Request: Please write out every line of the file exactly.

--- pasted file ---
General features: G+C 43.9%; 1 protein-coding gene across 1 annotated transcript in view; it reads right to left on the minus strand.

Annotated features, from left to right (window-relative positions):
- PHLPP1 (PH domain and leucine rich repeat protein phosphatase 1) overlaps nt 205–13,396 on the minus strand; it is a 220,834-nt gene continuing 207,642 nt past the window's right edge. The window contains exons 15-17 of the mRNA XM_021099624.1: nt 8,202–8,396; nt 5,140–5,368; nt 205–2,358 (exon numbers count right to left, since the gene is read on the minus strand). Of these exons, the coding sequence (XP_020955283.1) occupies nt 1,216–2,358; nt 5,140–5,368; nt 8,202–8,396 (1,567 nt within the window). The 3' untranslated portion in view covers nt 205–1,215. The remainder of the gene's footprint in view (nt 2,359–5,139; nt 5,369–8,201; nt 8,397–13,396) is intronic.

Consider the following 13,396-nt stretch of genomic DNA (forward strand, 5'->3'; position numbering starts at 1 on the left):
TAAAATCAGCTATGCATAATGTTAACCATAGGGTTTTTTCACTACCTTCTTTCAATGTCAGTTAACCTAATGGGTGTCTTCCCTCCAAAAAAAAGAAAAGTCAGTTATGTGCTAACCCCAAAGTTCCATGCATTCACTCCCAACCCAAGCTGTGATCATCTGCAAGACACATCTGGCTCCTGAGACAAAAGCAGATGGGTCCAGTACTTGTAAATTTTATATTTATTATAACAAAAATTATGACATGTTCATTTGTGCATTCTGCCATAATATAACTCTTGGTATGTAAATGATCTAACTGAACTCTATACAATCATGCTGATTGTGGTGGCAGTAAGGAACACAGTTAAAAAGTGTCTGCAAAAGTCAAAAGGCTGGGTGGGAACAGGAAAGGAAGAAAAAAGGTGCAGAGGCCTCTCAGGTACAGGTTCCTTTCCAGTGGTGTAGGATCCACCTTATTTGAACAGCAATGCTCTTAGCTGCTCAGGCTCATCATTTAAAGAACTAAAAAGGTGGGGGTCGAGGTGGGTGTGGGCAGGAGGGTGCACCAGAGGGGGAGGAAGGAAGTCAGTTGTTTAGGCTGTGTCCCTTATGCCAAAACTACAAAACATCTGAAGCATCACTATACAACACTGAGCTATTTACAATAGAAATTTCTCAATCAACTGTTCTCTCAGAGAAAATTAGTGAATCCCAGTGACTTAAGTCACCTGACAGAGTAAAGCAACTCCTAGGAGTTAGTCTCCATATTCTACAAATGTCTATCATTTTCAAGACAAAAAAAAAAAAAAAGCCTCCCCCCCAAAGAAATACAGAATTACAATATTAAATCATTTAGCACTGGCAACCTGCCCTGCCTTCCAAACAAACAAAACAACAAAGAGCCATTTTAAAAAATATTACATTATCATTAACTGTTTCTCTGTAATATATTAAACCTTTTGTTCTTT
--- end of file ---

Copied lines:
General features: G+C 43.9%; 1 protein-coding gene across 1 annotated transcript in view; it reads right to left on the minus strand.

Annotated features, from left to right (window-relative positions):
- PHLPP1 (PH domain and leucine rich repeat protein phosphatase 1) overlaps nt 205–13,396 on the minus strand; it is a 220,834-nt gene continuing 207,642 nt past the window's right edge. The window contains exons 15-17 of the mRNA XM_021099624.1: nt 8,202–8,396; nt 5,140–5,368; nt 205–2,358 (exon numbers count right to left, since the gene is read on the minus strand). Of these exons, the coding sequence (XP_020955283.1) occupies nt 1,216–2,358; nt 5,140–5,368; nt 8,202–8,396 (1,567 nt within the window). The 3' untranslated portion in view covers nt 205–1,215. The remainder of the gene's footprint in view (nt 2,359–5,139; nt 5,369–8,201; nt 8,397–13,396) is intronic.

Consider the following 13,396-nt stretch of genomic DNA (forward strand, 5'->3'; position numbering starts at 1 on the left):
TAAAATCAGCTATGCATAATGTTAACCATAGGGTTTTTTCACTACCTTCTTTCAATGTCAGTTAACCTAATGGGTGTCTTCCCTCCAAAAAAAAGAAAAGTCAGTTATGTGCTAACCCCAAAGTTCCATGCATTCACTCCCAACCCAAGCTGTGATCATCTGCAAGACACATCTGGCTCCTGAGACAAAAGCAGATGGGTCCAGTACTTGTAAATTTTATATTTATTATAACAAAAATTATGACATGTTCATTTGTGCATTCTGCCATAATATAACTCTTGGTATGTAAATGATCTAACTGAACTCTATACAATCATGCTGATTGTGGTGGCAGTAAGGAACACAGTTAAAAAGTGTCTGCAAAAGTCAAAAGGCTGGGTGGGAACAGGAAAGGAAGAAAAAAGGTGCAGAGGCCTCTCAGGTACAGGTTCCTTTCCAGTGGTGTAGGATCCACCTTATTTGAACAGCAATGCTCTTAGCTGCTCAGGCTCATCATTTAAAGAACTAAAAAGGTGGGGGTCGAGGTGGGTGTGGGCAGGAGGGTGCACCAGAGGGGGAGGAAGGAAGTCAGTTGTTTAGGCTGTGTCCCTTATGCCAAAACTACAAAACATCTGAAGCATCACTATACAACACTGAGCTATTTACAATAGAAATTTCTCAATCAACTGTTCTCTCAGAGAAAATTAGTGAATCCCAGTGACTTAAGTCACCTGACAGAGTAAAGCAACTCCTAGGAGTTAGTCTCCATATTCTACAAATGTCTATCATTTTCAAGACAAAAAAAAAAAAAAAGCCTCCCCCCCAAAGAAATACAGAATTACAATATTAAATCATTTAGCACTGGCAACCTGCCCTGCCTTCCAAACAAACAAAACAACAAAGAGCCATTTTAAAAAATATTACATTATCATTAACTGTTTCTCTGTAATATATTAAACCTTTTGTTCTTT